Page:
I tried Google Desktop (for my PC) for a while, but started to get really creeped out by how it archived everything on my computer (and looked into it) and then started to subcribe to RSS feeds of sites that I may have just visited once in passing. And don't get me started on how acurate the sponsored links get to the subject of the e-mail in g-mail.

Thanks for that. I didn't even know about Google Desktop. That really is quite horrifying. I know all governments throughout the world are becoming more authoritarian and surveillance obsessed (I read that in England people are videod 350 times a day and this week they've started putting CCTV into drone aircraft to watch people even more) but I'm amazed that Google can get away with this. They must be sharing the info gained on specific people for the governments to turn a blind eye to their trespass. Governments can snoop as much as they want but surely a private company has to respect the idea of privacy. I know the laws on this are very weak but come on.... analysing and subscribing without your consent. Outrageous.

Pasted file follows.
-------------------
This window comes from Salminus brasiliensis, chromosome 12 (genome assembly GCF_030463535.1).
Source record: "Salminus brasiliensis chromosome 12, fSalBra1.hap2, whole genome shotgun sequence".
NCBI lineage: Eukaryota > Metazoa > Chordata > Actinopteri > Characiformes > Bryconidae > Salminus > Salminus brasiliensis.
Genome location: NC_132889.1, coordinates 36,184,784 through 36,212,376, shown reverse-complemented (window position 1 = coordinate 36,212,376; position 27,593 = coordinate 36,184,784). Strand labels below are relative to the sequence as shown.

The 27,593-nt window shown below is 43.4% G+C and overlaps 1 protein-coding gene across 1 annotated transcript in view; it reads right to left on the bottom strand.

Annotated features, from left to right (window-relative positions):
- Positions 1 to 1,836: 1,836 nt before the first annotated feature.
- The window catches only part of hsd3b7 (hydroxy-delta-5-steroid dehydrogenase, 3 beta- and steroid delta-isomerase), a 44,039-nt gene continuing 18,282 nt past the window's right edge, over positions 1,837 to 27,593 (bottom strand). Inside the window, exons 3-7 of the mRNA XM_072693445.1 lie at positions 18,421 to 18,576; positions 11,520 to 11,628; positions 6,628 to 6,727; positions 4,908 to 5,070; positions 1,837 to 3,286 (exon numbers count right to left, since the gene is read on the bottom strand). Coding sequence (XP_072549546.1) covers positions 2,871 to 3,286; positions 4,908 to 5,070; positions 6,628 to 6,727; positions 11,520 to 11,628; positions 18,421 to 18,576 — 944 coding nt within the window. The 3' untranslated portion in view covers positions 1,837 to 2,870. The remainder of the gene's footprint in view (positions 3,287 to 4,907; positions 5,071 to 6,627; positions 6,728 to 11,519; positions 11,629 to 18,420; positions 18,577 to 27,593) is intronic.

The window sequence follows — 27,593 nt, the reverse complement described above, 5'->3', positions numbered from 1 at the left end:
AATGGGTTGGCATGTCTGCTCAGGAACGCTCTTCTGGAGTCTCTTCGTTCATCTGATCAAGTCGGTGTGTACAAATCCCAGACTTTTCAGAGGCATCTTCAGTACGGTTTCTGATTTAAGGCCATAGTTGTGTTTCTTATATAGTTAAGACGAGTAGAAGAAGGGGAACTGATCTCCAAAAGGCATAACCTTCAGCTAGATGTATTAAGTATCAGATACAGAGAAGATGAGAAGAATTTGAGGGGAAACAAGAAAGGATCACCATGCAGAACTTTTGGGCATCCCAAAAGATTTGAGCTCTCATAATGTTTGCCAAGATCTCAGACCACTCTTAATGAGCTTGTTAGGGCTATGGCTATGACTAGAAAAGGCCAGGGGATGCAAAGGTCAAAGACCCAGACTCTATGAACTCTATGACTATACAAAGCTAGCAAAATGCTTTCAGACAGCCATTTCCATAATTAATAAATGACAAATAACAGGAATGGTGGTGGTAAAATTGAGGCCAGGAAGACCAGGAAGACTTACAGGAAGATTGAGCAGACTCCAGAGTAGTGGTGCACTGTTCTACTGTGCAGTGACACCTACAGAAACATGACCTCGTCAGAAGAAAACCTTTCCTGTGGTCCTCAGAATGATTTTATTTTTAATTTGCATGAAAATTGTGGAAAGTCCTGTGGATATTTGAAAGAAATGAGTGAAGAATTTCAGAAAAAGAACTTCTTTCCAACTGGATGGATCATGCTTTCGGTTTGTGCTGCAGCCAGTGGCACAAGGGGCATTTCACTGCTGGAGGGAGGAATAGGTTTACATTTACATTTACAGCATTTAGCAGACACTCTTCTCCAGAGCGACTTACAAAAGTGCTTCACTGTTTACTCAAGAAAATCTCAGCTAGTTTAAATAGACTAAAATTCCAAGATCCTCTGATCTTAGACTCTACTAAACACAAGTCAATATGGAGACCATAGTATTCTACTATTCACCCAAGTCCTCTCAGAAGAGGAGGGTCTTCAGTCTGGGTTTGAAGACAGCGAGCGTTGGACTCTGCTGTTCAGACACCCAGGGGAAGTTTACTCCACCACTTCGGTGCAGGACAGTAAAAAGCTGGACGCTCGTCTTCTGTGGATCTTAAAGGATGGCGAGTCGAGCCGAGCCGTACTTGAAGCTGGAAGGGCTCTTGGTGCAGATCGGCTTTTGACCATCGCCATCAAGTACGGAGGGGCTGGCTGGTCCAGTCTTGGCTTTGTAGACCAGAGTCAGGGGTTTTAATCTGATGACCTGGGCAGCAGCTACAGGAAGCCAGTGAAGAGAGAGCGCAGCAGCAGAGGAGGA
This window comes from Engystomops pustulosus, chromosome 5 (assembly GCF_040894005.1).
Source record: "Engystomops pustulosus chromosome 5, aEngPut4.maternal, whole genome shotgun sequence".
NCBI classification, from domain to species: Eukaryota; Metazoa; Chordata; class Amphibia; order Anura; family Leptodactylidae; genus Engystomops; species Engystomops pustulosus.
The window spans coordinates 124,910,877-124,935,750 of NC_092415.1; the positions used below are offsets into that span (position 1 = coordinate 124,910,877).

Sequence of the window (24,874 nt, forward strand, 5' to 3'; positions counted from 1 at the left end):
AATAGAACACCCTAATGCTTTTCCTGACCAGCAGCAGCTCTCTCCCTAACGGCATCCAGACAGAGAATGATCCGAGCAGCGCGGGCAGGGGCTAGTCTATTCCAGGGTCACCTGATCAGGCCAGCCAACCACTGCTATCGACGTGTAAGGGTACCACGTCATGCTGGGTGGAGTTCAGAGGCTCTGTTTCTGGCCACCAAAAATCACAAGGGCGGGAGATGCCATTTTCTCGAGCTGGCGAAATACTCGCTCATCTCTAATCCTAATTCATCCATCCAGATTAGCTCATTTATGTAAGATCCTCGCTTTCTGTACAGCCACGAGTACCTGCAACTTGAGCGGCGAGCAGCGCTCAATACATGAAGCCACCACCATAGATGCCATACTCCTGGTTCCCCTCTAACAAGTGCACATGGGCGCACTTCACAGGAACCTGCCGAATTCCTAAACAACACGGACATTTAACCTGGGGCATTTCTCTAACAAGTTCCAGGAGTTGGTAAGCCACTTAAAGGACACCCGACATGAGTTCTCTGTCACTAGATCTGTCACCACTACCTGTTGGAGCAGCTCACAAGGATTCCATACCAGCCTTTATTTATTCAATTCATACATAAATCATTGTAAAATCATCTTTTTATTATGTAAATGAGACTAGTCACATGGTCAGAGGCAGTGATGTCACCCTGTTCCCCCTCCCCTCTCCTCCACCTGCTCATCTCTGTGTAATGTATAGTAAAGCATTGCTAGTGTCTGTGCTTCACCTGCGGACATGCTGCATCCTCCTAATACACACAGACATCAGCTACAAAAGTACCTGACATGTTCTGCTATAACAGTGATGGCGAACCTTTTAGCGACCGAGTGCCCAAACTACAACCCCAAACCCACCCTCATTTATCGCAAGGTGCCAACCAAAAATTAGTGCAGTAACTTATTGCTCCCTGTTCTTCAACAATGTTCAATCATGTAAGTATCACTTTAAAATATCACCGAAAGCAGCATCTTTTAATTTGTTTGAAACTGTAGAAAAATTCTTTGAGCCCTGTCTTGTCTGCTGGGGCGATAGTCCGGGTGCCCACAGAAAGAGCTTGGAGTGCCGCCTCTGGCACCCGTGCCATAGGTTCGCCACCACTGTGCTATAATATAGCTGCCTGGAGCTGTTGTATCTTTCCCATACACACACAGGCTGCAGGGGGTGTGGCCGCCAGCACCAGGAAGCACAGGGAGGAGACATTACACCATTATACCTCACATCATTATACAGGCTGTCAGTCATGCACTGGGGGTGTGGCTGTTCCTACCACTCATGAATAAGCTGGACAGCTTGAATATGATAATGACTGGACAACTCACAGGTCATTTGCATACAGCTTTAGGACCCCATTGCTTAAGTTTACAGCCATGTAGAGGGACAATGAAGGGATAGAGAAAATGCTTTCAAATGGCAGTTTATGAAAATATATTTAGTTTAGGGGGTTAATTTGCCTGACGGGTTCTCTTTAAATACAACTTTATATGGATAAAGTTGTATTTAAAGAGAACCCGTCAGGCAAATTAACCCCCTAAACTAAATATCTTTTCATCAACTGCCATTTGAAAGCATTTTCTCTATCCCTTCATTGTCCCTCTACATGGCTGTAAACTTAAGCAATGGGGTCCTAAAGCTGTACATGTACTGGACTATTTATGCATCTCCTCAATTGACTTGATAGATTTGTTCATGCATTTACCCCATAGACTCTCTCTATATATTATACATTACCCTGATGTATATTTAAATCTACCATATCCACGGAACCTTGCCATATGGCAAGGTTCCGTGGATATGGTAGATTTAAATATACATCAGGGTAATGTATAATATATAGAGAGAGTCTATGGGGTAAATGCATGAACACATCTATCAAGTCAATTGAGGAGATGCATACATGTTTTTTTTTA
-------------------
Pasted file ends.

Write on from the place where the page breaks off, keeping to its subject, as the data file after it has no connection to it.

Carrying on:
Queso
May 24, 2007, 04:51 AM
I could only imagine the majority of jobs it would recommend would be in the porn industry, and it would recommend a list of brothels in the person's area for their days off...
You and about 6 billion others :D

What a bleak outlook on the future. How shallow and empty does one have to be to get to the point where they have ask Google to plan their day for them? :rolleyes:
People don't need Google for this, but it isn't going to stop Google from attempting to convince us all we do. Same old marketing crap really.

iGav
May 24, 2007, 04:56 AM
(I read that in England people are videod 350 times a day and this week they've started putting CCTV into drone aircraft to watch people even more)

With seemingly a large proportion of our next generation growing up as morons intent on ruining the lives of others. I actually think this is a good thing. ;)

Do nothing wrong and you have nothing to fear. ;)

Be an anti-social scroat and hopefully you'll be identified, arrested and have your hands, feet and nuts chopped off. :cool:

whooleytoo
May 24, 2007, 05:10 AM
My cousin works for G**Gle, and i am going to see him in two weeks...

We are gonna have to have a little talk...;)

Don't bother. "They" already know what you're going to say. ;)

If I were Google, I'd try and turn this around, and make a game out of it to alleviate people's fears. Such as: start a new URL "they.google.com". When you visit the URL it fetches your doubleclick cookies and the page builds a 'who you are' profile for you, so you can check how accurate it is.

As scary as all this sounds, I reckon that'd be fun!

Henri Gaudier